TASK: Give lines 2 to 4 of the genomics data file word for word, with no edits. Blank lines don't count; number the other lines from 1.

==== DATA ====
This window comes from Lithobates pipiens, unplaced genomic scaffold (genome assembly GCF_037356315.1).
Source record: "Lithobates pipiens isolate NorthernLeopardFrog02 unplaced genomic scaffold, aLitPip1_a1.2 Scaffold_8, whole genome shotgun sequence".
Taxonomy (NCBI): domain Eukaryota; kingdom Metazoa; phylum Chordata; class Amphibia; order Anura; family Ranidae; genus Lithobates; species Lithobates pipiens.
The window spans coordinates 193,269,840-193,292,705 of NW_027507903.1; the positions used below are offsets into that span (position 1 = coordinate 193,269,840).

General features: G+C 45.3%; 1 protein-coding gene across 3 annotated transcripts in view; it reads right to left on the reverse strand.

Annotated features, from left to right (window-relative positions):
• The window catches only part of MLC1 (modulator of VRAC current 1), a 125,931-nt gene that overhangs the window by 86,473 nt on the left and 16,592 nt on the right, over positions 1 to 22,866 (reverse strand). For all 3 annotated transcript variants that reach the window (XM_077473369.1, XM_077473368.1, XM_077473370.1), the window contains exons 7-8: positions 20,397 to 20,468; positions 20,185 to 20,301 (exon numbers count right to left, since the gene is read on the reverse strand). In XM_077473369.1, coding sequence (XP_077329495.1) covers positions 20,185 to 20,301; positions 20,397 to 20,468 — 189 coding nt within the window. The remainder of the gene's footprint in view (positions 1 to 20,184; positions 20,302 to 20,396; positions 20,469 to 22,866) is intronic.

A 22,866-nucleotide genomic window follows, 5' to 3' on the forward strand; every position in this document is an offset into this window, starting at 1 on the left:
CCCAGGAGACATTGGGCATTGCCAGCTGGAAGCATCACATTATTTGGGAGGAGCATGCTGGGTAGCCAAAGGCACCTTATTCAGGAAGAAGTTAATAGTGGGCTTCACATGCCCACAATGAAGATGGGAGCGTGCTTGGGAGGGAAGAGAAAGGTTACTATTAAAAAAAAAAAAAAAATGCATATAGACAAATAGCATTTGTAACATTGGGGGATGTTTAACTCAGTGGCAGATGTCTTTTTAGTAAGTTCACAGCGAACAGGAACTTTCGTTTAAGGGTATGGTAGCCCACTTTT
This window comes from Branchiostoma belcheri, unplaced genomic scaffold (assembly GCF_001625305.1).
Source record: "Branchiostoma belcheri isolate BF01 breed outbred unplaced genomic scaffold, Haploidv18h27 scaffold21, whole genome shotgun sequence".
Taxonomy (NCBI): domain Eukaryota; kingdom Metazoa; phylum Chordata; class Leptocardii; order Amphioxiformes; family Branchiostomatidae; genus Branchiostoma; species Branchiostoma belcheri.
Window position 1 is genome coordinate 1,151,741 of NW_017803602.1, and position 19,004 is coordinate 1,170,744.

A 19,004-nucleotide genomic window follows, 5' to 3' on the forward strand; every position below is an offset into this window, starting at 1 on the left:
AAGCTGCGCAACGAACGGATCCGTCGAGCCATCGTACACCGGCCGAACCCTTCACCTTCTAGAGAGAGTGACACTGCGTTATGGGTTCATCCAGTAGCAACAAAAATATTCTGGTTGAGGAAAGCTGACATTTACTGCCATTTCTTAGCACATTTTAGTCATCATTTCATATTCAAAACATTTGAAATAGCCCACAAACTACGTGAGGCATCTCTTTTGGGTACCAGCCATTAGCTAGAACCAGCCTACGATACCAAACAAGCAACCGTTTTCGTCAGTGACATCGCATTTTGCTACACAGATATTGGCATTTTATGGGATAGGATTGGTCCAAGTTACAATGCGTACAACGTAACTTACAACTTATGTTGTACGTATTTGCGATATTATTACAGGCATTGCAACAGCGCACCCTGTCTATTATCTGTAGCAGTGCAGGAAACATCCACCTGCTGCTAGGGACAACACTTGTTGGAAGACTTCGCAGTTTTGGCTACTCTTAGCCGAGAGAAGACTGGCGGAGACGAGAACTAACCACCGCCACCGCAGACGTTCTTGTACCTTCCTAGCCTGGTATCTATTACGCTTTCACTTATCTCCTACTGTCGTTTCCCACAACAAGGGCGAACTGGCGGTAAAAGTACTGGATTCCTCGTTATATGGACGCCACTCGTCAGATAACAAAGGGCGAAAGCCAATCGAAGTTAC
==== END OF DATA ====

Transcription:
Source record: "Lithobates pipiens isolate NorthernLeopardFrog02 unplaced genomic scaffold, aLitPip1_a1.2 Scaffold_8, whole genome shotgun sequence".
Taxonomy (NCBI): domain Eukaryota; kingdom Metazoa; phylum Chordata; class Amphibia; order Anura; family Ranidae; genus Lithobates; species Lithobates pipiens.
The window spans coordinates 193,269,840-193,292,705 of NW_027507903.1; the positions used below are offsets into that span (position 1 = coordinate 193,269,840).